Michael Henry Hayden is a visual artist who works and lives in LA. Through a deep exploration of texture light and color, Hayden’s sculptural and painting practice present the viewer with surreal representations of the domestic familiar. Hayden’s most recent exhibition took place in a group show entitled “By the River” at ACME gallery, where he is represented.
Tell us a little bit about yourself and what you do. I make sculptures and paintings that explore my interest in both wild and domestic environments. My 2016 show at ACME consisted of a series of identically scaled relief sculptures replicating the front door of my house, each painted to imitate the influence of light through the windows at different times of day. I’m working now on sculptures transposing natural forms into flattened arrangements.
What is it like living and working in LA? I often enjoy working outside, and the weather here is always agreeable for that. LA is especially great for its proximity to so many different natural landscapes. You can drive any direction, and in a few hours be in the desert, the forest, mountains, or the coast.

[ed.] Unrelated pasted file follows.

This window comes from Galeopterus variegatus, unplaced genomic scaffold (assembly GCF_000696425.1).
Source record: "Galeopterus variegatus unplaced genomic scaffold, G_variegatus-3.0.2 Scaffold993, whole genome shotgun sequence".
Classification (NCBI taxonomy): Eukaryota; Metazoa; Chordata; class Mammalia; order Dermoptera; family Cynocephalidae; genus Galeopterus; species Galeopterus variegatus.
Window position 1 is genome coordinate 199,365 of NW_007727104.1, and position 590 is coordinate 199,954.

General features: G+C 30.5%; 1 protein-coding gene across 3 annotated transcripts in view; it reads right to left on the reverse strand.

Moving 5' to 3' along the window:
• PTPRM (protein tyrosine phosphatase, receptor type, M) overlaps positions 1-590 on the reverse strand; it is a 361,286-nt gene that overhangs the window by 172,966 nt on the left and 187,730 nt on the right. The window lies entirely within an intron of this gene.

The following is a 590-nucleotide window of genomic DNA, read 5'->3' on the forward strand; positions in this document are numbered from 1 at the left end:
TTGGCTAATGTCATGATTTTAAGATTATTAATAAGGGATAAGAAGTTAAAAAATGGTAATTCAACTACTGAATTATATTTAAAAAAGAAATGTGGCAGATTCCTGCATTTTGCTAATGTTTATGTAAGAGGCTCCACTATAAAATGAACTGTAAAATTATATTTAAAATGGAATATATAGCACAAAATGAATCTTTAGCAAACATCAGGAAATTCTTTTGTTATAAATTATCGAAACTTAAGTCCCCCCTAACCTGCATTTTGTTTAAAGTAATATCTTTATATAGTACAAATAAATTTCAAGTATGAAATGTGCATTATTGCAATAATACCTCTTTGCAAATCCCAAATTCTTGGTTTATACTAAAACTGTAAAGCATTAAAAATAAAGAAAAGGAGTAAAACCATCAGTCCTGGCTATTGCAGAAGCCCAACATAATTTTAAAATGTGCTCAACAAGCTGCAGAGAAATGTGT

What is influencing your work right now? A large oak tree a few blocks from where I live.
What are you reading right now? I’m reading a 1908 novel by Anatole France called “Penguin Island.” It tells the history of an island whose bird inhabitants are mistakenly converted to Christianity, turned into quasi-humans, and forced to develop civilization. It’s a brutal reflection on history, and feels especially relevant right now. It is beautifully illustrated by Frank Papé.
What are some recent, upcoming or current projects you are working on? My partner Anthony Lepore and I have been working collaboratively for a few years, and we are currently making a show together for Del Vaz Projects, a domestic project space here in LA. It will include work from an ongoing series of exchanges in which we install new fences on neighbors’ properties, and make sculptures arranged from the old fences. We are drawn to the marks of time on the fences, and also interested in recontextualizing familiar and often unnoticed barriers.
Who are some of your favorite artists? Pieter Breughel, Charles Sheeler, and Louise Bourgeois.
Favorite LA hangouts? Night-hiking in the Angeles National Forest, and The Barkley in South Pasadena.
Describe your current studio or workspace. I recently renovated a building in LA that was a sewing factory for about thirty years. It’s a beautiful space to work in. My partner and I have filled the parking lot with plants, and installed skylights that fill the space with diffused natural light.